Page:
There. That’s everything in the VP ap and edited for content.

Tomorrow, we do the whole format thing. Yeah, formatting. I should also send off my revised cover letter and ap fee tomorrow.

And then, I can stop talking about this, and get on with something else. Like this idea I’ve had to ask you about your writing dream.


The Light Bulb

All right. It’s time for an analogy.

As a writer, have you ever been down a dead end? I’ve been hitting my head against the wall of the maze, and I can smell cheese on the other side, but I think the way to get the cheese is to go around, because going through isn’t working. The cheese is still there, and I’m still here.

In short, the reason I’m having trouble articulating the essence of Gossamer and Veridian is because I don’t know it yet. So, I keep filling synopses with what happens in the plot, or overall themes and conflicts. This will never work, because that is not what a synopsis is.

When I write a book, I write the book, then think about what I have written, then write some more and see what I get, then plan, and then write some more, and by the end of it, I do know what the main thrust of a story is, and it’s all worked out.

I’ve been trying to put the cart before the horse because I wanted to use Gossamer for my Viable Paradise application. I wanted to work with something new that I’m excited about, but I’m clear now that I’m not at that stage with this story. That’s why I’ve been doing everything except plotting it. I mean, I’ve formatted the first chapter correctly, for crying out loud!

I need to sit down and write and enjoy the writing, and see what the import (if any) of the faerie soap opera is, without trying to impose expectation upon the beast because I want to use it for a hoitsy and/or toitsy purpose.

What I need for Viable Paradise, on the other hand, is material that I have revised a lot, I feel is pretty good, already has the support of enthusiastic readers, and has been looked at by lots of eyes, but still hasn’t made it. A fresh look could give it that je ne sais quois that all of us have been missing so far.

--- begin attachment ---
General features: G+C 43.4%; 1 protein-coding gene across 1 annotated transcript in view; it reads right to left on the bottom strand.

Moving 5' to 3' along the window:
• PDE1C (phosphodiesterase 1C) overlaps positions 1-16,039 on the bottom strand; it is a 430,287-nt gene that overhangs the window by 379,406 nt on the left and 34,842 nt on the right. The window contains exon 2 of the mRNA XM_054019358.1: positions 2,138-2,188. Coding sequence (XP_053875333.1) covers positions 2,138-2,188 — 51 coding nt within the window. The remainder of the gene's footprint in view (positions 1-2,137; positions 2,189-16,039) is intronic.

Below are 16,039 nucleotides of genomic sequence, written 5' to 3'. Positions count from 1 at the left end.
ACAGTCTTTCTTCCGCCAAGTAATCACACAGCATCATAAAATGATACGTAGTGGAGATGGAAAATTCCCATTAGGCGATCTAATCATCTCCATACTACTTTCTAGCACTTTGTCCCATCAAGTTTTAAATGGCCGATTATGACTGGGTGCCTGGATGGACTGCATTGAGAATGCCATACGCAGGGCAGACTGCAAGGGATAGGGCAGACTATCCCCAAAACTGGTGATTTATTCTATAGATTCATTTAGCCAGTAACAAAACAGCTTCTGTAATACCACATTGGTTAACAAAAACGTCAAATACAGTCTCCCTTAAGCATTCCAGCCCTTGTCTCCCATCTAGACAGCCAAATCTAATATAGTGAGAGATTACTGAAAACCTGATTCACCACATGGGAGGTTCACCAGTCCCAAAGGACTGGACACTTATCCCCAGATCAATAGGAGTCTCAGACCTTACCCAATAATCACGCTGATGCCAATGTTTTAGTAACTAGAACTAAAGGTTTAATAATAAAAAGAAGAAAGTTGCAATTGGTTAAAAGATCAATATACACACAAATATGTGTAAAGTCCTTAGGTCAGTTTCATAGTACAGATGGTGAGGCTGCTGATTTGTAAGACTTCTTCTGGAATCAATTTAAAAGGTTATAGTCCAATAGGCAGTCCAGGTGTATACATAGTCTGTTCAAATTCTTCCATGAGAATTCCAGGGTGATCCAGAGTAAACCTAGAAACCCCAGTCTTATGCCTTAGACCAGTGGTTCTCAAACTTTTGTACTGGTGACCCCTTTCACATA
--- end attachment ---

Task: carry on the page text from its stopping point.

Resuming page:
Substance of Shadows it is, then. I have a synopsis, an outline, and well-polished chapters. No one has taken it on yet, and no major publishers are considering it. If I become agented, and the book undergoes scrutiny, we’ll see what happens next, but I’ll go with what I know right now, rather than what might be.

I owe Bryon. I was discussing my frustration with my application, and he said that if they wanted to see what you’d done best, you should send something you’re confident about.

So, yeah. Duh.

That means my application can go out as soon as I double check the synopsis and the outline. And I can go back to working on Gossamer and Veridian in a way that’s more fun for me.


Moral of the story: It’s good to try new things, but know thy creative process.

Synopsis 2

This synopsis is more character-driven, which the last one probably should have been. Would this make you want to read the book?

Nasma has found a man in the desert, now treasure of the Storm Sisters. What she doesn’t know is the man has lost a king, fragmented in the mists, one part of the king’s soul with trolls who are searching for the rest. She doesn’t know that the man has left a mistress, the new queen of the Sidhe, who loves him and hates him. She doesn’t know that the mistress’s husband will journey through her desert, to cement an alliance with the dark forces that border her land. Nasma, knowing none of these things, has decided she loves the man, and will protect her treasure with all of the force the Storm Sisters can gather. The treasure, Rohren the Avenger, has other ideas.

I’d like a good site for information about writing outlines for books, if those of you who send off proposals know of one. Of course, I’ll be investigating things myself.



After an afternoon of scooping snow, because that’s the Iowa way, I settled in to some writing. I have written a synopsis and outlined everything I had so far, and added another scene to the actual manuscript.